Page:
Plan your daily dietary requirements around your training. For example if you have a session at seven in the evening look to topping up your carbohydrate intake at 3-4pm. This can be as simple as a carbohydrate rich energy bar or a couple of bananas. Make sure your fl uid levels are up during the session and if it last more than an hour use an energy drinks (such as SIS or High5) to top up your spent glycogen (energy stored in your muscle and liver cells) These drinks are quickly absorbed and provide a good source of carbohydrate energy.

Why start a session with half reserves of energy?

Replacing your glycogen levels after each session will mean that you will be fully recharged for the next time you train. This is imperative on the days you have more than one session. As a rule of thumb there is a two-hour window after a session where your body is more effective at absorbing these nutrients. There are a great range of recovery drinks available that also contain micronutrients to reduce muscle and joint soreness as well as providing protein and carbohydrates.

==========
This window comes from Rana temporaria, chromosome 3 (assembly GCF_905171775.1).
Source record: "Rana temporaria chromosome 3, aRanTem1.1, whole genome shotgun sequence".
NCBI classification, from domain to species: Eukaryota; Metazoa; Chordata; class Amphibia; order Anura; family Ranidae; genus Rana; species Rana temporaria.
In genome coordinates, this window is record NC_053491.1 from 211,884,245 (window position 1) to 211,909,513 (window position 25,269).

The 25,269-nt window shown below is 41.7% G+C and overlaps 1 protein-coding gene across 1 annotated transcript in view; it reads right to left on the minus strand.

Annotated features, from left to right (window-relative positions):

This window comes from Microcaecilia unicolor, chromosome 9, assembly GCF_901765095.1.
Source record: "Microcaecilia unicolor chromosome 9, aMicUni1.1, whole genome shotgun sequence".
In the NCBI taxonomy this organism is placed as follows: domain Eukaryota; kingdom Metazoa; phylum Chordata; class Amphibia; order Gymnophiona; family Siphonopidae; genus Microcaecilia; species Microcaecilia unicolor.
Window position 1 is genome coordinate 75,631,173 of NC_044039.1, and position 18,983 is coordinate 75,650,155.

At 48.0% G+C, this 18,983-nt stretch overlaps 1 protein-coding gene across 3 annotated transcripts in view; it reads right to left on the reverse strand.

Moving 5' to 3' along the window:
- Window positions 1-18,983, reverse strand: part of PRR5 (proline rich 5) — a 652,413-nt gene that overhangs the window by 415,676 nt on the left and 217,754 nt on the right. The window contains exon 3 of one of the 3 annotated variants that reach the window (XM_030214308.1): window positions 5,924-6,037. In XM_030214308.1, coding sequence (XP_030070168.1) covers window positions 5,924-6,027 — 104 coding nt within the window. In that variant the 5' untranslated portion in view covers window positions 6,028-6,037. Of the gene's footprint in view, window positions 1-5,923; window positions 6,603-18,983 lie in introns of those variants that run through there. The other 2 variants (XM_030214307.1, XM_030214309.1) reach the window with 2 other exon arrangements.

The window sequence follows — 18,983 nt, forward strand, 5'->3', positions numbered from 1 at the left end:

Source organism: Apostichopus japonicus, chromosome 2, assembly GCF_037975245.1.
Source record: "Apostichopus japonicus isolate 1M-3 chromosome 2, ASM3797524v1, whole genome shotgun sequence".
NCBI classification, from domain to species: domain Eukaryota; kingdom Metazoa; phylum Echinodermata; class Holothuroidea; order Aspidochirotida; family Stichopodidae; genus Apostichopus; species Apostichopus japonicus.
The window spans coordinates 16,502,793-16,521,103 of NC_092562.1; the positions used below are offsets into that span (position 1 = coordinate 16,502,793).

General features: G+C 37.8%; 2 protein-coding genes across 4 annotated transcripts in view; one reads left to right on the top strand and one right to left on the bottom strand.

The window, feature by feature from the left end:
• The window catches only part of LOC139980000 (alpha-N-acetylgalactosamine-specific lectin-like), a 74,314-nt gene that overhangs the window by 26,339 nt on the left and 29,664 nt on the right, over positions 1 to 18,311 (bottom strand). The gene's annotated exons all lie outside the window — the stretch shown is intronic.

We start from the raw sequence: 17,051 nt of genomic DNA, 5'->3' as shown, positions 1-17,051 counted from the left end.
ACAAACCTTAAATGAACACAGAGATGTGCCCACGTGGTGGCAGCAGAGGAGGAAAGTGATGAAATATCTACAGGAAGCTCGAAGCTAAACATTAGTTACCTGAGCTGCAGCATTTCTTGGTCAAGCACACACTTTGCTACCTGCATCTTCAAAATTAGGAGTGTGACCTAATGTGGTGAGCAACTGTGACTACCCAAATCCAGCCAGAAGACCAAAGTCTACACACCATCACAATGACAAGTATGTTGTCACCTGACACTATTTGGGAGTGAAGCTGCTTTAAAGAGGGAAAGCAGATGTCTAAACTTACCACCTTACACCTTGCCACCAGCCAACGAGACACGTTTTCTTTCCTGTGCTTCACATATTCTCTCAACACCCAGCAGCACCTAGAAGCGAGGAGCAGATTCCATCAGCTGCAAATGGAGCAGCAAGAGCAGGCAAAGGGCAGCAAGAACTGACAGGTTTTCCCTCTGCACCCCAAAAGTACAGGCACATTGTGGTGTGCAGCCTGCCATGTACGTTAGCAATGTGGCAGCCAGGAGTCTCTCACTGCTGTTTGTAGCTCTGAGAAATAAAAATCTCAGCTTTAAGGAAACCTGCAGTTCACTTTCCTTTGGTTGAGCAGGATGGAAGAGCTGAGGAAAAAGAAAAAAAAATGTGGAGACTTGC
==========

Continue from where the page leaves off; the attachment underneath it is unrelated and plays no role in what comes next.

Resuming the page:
As we have seen carbohydrate is our main source of energy and there protein is available for other bodily functions, namely muscle protection and repair.

How can protein help us?

Protein is needed by the body to promote the growth and repair of tissue. The intensity of our training will dictate the protein requirement. For example if you are working to increase your leg strength and are using weights in the gym and doing a lot of hill work on your bike then your protein intake needs to be increased to aid in the muscle recovery and repair. The more intense the session the more protein is broken down. If you are not supplementing your protein intake suffi ciently then this may result in tissue breakdown, reduced muscle size and strength, which in turn will lead to the dreaded “overtraining syndrome”
So the fi rst place to start is to work out your average daily protein intake. From this starting point
you can begin to gauge any additional requirements based on the intensity of your sessions.
Experts recommend that athletes should look to consumer 1.1 and 1.8 grams per kilo of body weight per day. For endurance sports you should be looking to the lower end of this scale (perhaps 1.2 – 1.3g) whereas for muscular, explosive sports you should be looking to the higher end. It has been shown that athletes who have a low glycogen level at the start of a session tend to burn more protein than those who have a high glycogen level.
So the key is balance.

Where should I get my protein?

With most sports lean muscle is the goal. Finding a way to pack on lean muscle without the added weight is one way of increasing the power available. But how can you achieve this? As an athlete you must look beyond a simple diet and look further into the types of foods and supplements that can support your training.